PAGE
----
Industry associations: Do they really help a contractor?

It's every business owner's wish to have a successful company. That might mean cultivating satisfied customers to keep your repeat business strong, or implementing the latest technologies to ensure office and field personal are working as efficiently as possible. Another way I've found to keep my company successful is through involvement in industry associations.

The concrete industry is fortunate to have a number of associations where members can find educational resources, safety information, industry contacts and lobbying power. You'll find a list of many of them at the end of this article. Associations representing tilt-up professionals, ready-mix producers, concrete repair and the decorative concrete industry are just a few. One association I've had a lot of experience with is the American Society of Concrete Contractors (ASCC).

I think back to when I first attended an ASCC meeting in 1989. I can't tell you what the meeting was about, but I can tell you that I came home with renewed excitement for my business. I joined the organization and began to attend their functions. The more I attended, the more industry leaders I met. These were names I only had seen before in industry magazines - now I was rubbing elbows with these people.

Contractors who don't belong to associations often ask me about them, "Do they really help a contractor?" I tell them that one of the biggest things an association has to offer is industry insight. Let's say a contractor comes into an association at the age of 25 or 30, and he's talking to a guy who is 55 or 60. If that younger person is willing to listen, there are years of experience - hundreds of thousands of dollars of experience - for him to learn from. There have been dozens of instances where I've learned valuable information from other members of ASCC. One example was the time I was talking to a contractor from Long Island, N.Y., about doing some hand-forming curb - nothing I could do with a machine. He told me how fast and how many lineal feet per man-hour his productivity was for curbing. It was three times more than what I was doing. He offered to send one of his foremen to my office for one week. The man he sent taught my crew a faster technique for hand forming. Now that's valuable.

Most associations hold at least one annual meeting, some in conjunction with the World of Concrete in Las Vegas each winter. Some associations hold several functions a year, or have local chapters you can join and become involved closer to home. These get-togethers give members a chance to meet, mingle and exchange ideas.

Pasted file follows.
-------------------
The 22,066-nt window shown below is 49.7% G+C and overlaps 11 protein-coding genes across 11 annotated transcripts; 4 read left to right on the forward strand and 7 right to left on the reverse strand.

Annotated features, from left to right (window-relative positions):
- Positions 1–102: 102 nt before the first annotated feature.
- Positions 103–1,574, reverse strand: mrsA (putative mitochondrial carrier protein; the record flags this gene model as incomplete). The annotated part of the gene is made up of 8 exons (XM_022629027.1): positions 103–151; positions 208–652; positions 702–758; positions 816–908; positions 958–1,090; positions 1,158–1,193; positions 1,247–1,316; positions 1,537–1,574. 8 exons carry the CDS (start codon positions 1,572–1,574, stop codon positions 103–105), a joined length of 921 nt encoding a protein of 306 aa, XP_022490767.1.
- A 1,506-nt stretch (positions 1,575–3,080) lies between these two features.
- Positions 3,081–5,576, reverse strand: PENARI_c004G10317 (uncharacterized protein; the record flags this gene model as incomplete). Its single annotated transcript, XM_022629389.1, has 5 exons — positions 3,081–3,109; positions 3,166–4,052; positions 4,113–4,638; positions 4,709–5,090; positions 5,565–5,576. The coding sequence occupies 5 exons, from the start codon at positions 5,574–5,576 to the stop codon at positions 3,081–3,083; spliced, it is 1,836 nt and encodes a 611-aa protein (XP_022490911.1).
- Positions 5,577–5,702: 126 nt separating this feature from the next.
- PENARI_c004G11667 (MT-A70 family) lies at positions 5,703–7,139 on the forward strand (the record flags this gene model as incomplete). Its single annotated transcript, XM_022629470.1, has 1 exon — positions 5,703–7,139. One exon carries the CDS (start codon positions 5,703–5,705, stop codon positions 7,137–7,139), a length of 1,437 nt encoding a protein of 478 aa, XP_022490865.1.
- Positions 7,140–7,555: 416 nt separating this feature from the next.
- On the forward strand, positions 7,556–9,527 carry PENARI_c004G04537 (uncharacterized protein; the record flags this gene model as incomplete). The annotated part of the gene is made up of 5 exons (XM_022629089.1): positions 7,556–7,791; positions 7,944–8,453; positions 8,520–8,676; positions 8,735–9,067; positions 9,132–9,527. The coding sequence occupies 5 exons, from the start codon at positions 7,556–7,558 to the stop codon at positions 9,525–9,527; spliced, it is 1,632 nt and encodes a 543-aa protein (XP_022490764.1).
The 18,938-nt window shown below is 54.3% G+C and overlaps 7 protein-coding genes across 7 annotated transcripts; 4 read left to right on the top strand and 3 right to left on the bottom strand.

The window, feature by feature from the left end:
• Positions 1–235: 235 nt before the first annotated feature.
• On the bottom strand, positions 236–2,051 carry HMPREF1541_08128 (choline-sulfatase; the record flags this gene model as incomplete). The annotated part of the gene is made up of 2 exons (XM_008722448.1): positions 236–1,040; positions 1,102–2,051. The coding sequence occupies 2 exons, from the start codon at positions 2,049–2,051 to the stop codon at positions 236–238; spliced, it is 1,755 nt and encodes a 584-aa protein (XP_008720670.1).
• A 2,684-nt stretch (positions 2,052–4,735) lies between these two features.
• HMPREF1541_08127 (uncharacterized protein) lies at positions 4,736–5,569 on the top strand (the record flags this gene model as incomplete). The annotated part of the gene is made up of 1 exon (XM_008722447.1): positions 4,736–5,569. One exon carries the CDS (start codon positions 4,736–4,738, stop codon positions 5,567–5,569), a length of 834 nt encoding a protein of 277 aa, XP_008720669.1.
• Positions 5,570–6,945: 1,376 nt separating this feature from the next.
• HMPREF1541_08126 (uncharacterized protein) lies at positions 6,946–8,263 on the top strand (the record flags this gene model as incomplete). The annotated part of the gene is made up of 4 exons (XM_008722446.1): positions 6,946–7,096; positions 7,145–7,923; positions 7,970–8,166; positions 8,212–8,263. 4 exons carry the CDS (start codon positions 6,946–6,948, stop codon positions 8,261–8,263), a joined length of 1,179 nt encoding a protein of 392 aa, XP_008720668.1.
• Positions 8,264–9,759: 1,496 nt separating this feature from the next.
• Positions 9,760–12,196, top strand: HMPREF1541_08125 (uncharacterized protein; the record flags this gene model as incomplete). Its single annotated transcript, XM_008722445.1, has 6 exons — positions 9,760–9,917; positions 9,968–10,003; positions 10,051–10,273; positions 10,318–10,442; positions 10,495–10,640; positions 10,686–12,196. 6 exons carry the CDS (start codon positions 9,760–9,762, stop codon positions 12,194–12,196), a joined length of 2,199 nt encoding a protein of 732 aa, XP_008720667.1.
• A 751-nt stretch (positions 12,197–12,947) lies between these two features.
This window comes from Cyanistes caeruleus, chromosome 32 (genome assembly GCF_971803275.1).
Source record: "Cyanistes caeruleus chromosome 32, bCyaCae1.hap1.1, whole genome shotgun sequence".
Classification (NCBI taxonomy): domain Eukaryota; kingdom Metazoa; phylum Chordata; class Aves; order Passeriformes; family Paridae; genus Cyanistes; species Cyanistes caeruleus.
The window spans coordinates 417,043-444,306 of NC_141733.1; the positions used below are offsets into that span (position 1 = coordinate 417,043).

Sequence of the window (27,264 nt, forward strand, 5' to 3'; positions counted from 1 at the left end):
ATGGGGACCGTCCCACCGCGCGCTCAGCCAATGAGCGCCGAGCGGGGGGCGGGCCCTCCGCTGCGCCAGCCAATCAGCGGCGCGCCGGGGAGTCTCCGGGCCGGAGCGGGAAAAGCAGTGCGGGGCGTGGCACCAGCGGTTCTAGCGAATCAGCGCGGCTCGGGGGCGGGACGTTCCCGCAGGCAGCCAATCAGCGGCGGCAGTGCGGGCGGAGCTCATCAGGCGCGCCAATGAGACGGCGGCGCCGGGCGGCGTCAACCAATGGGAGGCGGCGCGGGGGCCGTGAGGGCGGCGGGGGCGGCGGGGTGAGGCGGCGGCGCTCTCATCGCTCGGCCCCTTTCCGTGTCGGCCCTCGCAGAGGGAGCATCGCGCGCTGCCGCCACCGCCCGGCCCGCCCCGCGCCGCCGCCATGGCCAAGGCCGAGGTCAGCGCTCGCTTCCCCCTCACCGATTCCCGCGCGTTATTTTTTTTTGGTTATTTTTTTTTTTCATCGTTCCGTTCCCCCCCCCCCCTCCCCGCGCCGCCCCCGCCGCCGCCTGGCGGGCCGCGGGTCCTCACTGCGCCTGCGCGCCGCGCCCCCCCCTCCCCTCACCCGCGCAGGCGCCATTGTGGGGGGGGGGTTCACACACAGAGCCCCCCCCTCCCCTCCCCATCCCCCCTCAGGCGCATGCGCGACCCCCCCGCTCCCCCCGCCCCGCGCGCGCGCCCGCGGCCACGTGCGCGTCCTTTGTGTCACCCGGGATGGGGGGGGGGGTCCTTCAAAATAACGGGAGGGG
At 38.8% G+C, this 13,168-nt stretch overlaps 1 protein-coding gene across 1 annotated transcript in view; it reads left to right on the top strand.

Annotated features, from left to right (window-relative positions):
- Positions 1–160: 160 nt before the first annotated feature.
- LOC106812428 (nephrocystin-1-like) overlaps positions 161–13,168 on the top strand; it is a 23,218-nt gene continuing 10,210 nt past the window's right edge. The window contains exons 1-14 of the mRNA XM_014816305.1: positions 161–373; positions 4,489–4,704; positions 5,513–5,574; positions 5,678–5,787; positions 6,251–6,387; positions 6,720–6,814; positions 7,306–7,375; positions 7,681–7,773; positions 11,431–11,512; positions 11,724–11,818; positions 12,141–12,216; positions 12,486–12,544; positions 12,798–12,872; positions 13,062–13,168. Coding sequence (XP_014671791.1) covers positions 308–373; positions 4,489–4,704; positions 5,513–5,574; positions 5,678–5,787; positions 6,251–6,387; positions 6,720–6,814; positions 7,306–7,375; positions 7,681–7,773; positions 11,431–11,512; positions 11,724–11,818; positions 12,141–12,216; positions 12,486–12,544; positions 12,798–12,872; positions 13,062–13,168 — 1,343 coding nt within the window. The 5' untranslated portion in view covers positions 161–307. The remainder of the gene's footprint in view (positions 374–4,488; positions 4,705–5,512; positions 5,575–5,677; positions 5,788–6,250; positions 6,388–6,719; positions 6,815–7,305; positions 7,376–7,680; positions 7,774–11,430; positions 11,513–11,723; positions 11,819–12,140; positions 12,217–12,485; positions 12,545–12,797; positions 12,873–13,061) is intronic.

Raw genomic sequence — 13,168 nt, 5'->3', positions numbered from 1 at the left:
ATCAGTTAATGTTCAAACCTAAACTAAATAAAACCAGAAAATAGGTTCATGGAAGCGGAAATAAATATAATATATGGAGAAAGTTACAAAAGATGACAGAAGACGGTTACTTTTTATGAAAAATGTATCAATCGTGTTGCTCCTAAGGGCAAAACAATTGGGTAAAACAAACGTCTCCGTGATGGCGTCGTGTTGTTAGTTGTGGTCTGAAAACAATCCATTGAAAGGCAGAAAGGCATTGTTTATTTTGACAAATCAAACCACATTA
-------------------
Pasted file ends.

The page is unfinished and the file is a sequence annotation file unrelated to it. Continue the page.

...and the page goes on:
As a member of ASCC, I attend the Annual Conference, a laid-back affair that incorporates educational seminars and meetings with a little pizzazz - on the last night, for example, ASCC's own band performs. Another annual ASCC event is the CEO Forum, held at a destination resort away from work and the daily grind. At these meetings iron sharpens iron, and the networking is wonderful. The idea behind the CEO Forum was to reward concrete contractors with a classy event to which we could bring our wives. We have these meetings at 5-star resorts - Lake Tahoe, Broadmoor in Colorado Springs, the Homestead in Virginia, Kiawah Island. They're small by design and feature great speakers and presenters, fantastic roundtable discussions, and plenty of free time so small groups can have coffee or a cocktail and just talk. You'll soon find that sometimes those impromptu meetings are as important and insightful as the prepared meetings. And we come away making good friends.

Some associations have small group opportunities that help you connect with contractors around the country. At ASCC I'm a member of a MIX (Management Information Exchange) Group. These peer groups typically consist of eight to 10 contractors, generally the same size companies from noncompeting areas, who meet for two days every six months or so. A MIX Group will meet at one contractor's office and do a review or audit of that company. They look at how this contractor does his payables, receivables, job costing, estimating, and all compare notes. Wow! What a way to peel back and look at a business and see just how people do things; and it gives us all a chance to bounce ideas off other contractors rather than our attorneys, accountants or friends.

The old cliché "You only get out of it what you put into it" might be well worn, but it is very true. I have volunteered a lot of my time to the ASCC, but I've received even more back. If you're still not convinced that association membership is for you, call a few active members or staff. The personalities and professionalism of the people involved with the association will tell you a lot about how you'll fit into that group. I encourage you to find an association that fits you, get involved, and improve our industry and yourself.

Rocky Geans is president of L.L. Geans Construction Co. and has more than 30 years of experience in the concrete industry. He is also vice president of the American Society of Concrete Contractors and a popular industry speaker and consultant. Rocky can be reached at (574) 255-9671. For more information on Rocky Geans Concrete Construction Business School, go to www.RockyGeans.com.

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